Strathalbyn silo VK-STN5 – Silos On The Air

My first silo activation for Monday 12th July 2021 was Strathalbyn VK-STN5. This was my first ever Silos On The Air (SiOTA) activation.

Above:- Map showing the location of Strathalbyn. Map c/o Google maps

Strathalbyn is just a short 14km drive from my home. I headed down Ashbourne into Strathalbyn and enjoyed a nice sunrise. If you look carefully in the photograph below you can see the silos in Strathalbyn.

Strathalbyn is a beautiful little town set on the banks of the Angas River, about 55 km south-east of Adelaide. Strathalbyn comes from two Gaelic words ‘strath’ meaning ‘broad valley’ and ‘Albion’ meaning ‘hilly land’. The town was founded in 1839. The town has more than 40 heritage listed buildings, including St Andrews Church which overlooks the Soldiers Memorial Gardens and the river.

The Strathalbyn silos are working silos and are part of the company Viterra, which is one of the largest buyers and exporters of Australian wheat, barley, canola, pulses, sorghum and cotton.

It is also part of Laucke Flour Mills, the last of Australia’s industry founding family owned and operated independent Millers.

Friedrich Laucke emigrated to Australia from Germany in 1895. His father had a watermill in Germany for turning furniture and attachments for milling flour. Once he arrived in Australia he commenced work as a miller at Edwin Davey & Sons flour mill in Salisbury, and then later as Davey’s Angaston mill in the Barossa Valley. He eventually purchased the Greenock Mill in the Barossa. By 1927 the Laucke milling business expanded to Strathalbyn, Angaston in 1933, and Stockwell and Eudunda in 1951.

In 1961 Laucke’s moved to their current site at the silos. Prior to that it was located on the corner of Commercial Road and Mill Street in the centre of Strathalbyn. The mill was built by Donald Gollan in 1849, who sold the mill to William Coleman in 1850/1851.

The mill was subsequently run by the Johnston family from 1883 until 1928 when it was sold to the Laucke family.  The old mill was replaced in 1961 with a newly built mill just down the road at Strathalbyn. Laucke is still a very well known name in the milling industry and are renowned internationally for the production of a wide range of high quality flours for the food industry and home bakers.

Above:- Early images of Laucke Flour Mill.  Courtesy of http://www.laucke.com.au

The Strathalbyn grain silos continue to operate to meets the needs of the district’s farming community, and are located on the corner of East Terrace and Callington Road.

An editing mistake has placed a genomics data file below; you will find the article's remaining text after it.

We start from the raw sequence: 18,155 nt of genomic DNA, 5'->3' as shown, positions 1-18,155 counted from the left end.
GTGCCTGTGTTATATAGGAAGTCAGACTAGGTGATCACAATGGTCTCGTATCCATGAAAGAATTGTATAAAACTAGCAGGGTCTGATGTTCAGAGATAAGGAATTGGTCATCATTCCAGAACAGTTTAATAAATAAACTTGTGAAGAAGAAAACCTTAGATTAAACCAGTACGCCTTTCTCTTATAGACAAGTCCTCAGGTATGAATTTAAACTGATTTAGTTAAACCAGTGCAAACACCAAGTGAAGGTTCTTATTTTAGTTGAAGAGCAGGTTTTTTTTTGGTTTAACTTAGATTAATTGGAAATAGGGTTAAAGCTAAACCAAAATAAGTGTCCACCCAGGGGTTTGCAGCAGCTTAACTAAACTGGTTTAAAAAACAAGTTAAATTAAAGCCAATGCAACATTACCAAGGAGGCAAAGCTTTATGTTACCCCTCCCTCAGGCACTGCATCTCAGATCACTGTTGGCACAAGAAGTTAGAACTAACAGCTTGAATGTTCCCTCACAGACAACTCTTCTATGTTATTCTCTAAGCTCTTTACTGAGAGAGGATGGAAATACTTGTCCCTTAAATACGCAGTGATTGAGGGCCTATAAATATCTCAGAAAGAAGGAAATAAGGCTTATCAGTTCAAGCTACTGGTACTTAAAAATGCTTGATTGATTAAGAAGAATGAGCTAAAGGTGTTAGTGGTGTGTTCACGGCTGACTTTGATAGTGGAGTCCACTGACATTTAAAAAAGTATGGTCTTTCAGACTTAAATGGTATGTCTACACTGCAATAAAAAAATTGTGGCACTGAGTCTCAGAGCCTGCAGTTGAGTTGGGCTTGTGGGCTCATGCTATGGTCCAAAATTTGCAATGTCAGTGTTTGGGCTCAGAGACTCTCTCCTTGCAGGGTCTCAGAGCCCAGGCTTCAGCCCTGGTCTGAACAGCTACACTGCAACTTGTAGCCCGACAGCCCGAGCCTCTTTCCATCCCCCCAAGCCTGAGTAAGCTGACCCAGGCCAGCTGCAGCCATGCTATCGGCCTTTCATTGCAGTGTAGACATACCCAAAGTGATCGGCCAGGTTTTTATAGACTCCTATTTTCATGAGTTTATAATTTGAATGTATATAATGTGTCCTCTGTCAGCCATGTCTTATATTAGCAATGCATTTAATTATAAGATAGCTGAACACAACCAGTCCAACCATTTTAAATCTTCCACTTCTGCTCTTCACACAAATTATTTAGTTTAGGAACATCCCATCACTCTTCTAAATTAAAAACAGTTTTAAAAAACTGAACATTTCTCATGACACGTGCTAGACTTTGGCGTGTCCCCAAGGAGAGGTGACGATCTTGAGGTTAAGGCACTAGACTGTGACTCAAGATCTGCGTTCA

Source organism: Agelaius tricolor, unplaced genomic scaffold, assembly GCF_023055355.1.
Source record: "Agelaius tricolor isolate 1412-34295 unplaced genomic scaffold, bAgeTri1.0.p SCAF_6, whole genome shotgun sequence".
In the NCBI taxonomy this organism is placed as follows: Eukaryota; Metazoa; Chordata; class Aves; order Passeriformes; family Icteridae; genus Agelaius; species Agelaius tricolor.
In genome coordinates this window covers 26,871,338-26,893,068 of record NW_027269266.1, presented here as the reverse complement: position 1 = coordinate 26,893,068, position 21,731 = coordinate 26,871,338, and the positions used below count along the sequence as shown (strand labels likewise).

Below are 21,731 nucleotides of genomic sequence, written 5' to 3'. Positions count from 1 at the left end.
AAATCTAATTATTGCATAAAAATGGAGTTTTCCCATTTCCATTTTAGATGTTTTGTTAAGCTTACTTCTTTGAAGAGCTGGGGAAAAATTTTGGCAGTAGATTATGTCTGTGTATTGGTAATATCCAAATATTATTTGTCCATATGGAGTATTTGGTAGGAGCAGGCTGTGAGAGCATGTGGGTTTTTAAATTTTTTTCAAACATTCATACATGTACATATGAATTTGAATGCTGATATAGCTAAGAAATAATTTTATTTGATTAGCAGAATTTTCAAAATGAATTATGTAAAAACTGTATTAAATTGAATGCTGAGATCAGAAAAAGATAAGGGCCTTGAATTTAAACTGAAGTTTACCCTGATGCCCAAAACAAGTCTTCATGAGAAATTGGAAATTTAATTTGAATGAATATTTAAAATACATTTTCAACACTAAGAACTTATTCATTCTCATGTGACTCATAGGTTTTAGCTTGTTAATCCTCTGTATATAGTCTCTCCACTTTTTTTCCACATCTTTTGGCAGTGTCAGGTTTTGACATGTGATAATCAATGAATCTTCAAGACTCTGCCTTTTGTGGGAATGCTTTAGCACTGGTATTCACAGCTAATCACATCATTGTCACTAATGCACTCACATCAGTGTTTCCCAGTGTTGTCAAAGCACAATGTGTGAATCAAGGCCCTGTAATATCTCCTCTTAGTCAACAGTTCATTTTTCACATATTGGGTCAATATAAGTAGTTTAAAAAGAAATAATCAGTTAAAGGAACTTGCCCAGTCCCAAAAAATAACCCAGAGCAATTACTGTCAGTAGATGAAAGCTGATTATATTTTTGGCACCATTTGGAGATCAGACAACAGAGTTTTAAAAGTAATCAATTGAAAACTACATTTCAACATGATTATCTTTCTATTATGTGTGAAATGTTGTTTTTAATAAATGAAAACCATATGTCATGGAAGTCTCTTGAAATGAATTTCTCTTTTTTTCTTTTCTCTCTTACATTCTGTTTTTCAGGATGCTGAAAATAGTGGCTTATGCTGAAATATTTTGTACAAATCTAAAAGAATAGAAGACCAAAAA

The old Mount Barker to Strathalbyn railway line can be located alongside the silos. This is now used by the Steam Ranger tourist train. On the 27th day of November 1883, the railway line to Mt Barker was opened by the Governor of South Australia. The 500 workers then pressed on to complete the line to Strathalbyn by the 15th day of September 1884. Passenger services on the line ceased in April 1984 and the line was closed to all trains in 1989.

I parked on Callington Road opposite the school. Surprisingly the noise floor on 40m was quite low. I started off on 80m and logged Marija VK5MAZ, followed by John VK5NJ, Kevin VK3MKC, and then Dan VK5FDMG. Despite the 80m band being in pretty good condition, I logged just the 4 stations. But, I was happy as I had qualified the silo. Just 3 contacts are required for a successful activation.

I then moved to the 40m band. First in the log there was Marija VK5MAZ, followed by Daryl Vk3AWA, Geoff Vk3SQ, Brett VK2VW, and then Malcolm VK2AB.

It was time for me to head off to my next silo at Monarto South.

I worked the following stations on 80m SSB:-

  1. VK5MAZ
  2. VK5NJ
  3. VK3NKC
  4. VK5FDMG

I worked the following stations on 40m SSB:-

  1. VK5MAZ
  2. VK3AWA
  3. VK3SQ
  4. VK2VW
  5. VK2AB

References.

  1. Aussie Towns, 2021, <https://www.aussietowns.com.au/town/strathalbyn-sa>, viewed 13th July 2021
  2. Laucke Mills, 2021, <https://www.lauckemills.com.au/history>, viewed 13th July 2021.
  3. Steam Ranger Enthusiast, 2021, <https://steamranger.org.au/enthusiast/guides/guide6.htm>, viewed 13th July 2021.
  4. Viterra, 2021, <https://www.viterra.com.au/Who-we-are>, viewed 13th July 2021

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